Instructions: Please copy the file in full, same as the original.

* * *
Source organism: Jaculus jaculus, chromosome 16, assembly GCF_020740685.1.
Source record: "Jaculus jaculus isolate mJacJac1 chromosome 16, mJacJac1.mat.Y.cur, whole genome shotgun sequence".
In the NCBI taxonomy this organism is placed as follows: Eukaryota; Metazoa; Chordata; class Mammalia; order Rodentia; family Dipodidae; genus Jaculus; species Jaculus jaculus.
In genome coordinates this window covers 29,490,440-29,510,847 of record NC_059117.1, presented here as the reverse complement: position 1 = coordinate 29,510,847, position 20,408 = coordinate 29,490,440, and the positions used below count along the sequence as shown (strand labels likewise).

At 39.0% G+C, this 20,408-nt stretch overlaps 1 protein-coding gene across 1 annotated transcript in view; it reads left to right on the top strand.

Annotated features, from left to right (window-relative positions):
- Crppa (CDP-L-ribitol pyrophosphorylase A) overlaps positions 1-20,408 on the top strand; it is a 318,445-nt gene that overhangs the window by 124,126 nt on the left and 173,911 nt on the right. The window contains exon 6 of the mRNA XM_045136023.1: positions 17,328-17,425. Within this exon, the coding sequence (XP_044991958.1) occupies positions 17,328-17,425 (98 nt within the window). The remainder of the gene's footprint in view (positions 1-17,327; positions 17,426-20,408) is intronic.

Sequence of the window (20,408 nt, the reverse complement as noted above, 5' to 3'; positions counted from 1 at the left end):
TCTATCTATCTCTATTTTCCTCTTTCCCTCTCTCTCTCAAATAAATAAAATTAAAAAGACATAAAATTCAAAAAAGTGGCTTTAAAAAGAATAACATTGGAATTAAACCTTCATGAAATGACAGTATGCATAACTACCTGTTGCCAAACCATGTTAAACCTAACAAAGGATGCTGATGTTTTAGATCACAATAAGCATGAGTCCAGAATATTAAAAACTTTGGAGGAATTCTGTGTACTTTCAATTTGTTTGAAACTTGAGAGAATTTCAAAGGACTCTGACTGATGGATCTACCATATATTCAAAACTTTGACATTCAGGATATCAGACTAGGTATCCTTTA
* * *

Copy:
Source organism: Jaculus jaculus, chromosome 16, assembly GCF_020740685.1.
Source record: "Jaculus jaculus isolate mJacJac1 chromosome 16, mJacJac1.mat.Y.cur, whole genome shotgun sequence".
In the NCBI taxonomy this organism is placed as follows: Eukaryota; Metazoa; Chordata; class Mammalia; order Rodentia; family Dipodidae; genus Jaculus; species Jaculus jaculus.
In genome coordinates this window covers 29,490,440-29,510,847 of record NC_059117.1, presented here as the reverse complement: position 1 = coordinate 29,510,847, position 20,408 = coordinate 29,490,440, and the positions used below count along the sequence as shown (strand labels likewise).

At 39.0% G+C, this 20,408-nt stretch overlaps 1 protein-coding gene across 1 annotated transcript in view; it reads left to right on the top strand.

Annotated features, from left to right (window-relative positions):
- Crppa (CDP-L-ribitol pyrophosphorylase A) overlaps positions 1-20,408 on the top strand; it is a 318,445-nt gene that overhangs the window by 124,126 nt on the left and 173,911 nt on the right. The window contains exon 6 of the mRNA XM_045136023.1: positions 17,328-17,425. Within this exon, the coding sequence (XP_044991958.1) occupies positions 17,328-17,425 (98 nt within the window). The remainder of the gene's footprint in view (positions 1-17,327; positions 17,426-20,408) is intronic.

Sequence of the window (20,408 nt, the reverse complement as noted above, 5' to 3'; positions counted from 1 at the left end):
TCTATCTATCTCTATTTTCCTCTTTCCCTCTCTCTCTCAAATAAATAAAATTAAAAAGACATAAAATTCAAAAAAGTGGCTTTAAAAAGAATAACATTGGAATTAAACCTTCATGAAATGACAGTATGCATAACTACCTGTTGCCAAACCATGTTAAACCTAACAAAGGATGCTGATGTTTTAGATCACAATAAGCATGAGTCCAGAATATTAAAAACTTTGGAGGAATTCTGTGTACTTTCAATTTGTTTGAAACTTGAGAGAATTTCAAAGGACTCTGACTGATGGATCTACCATATATTCAAAACTTTGACATTCAGGATATCAGACTAGGTATCCTTTA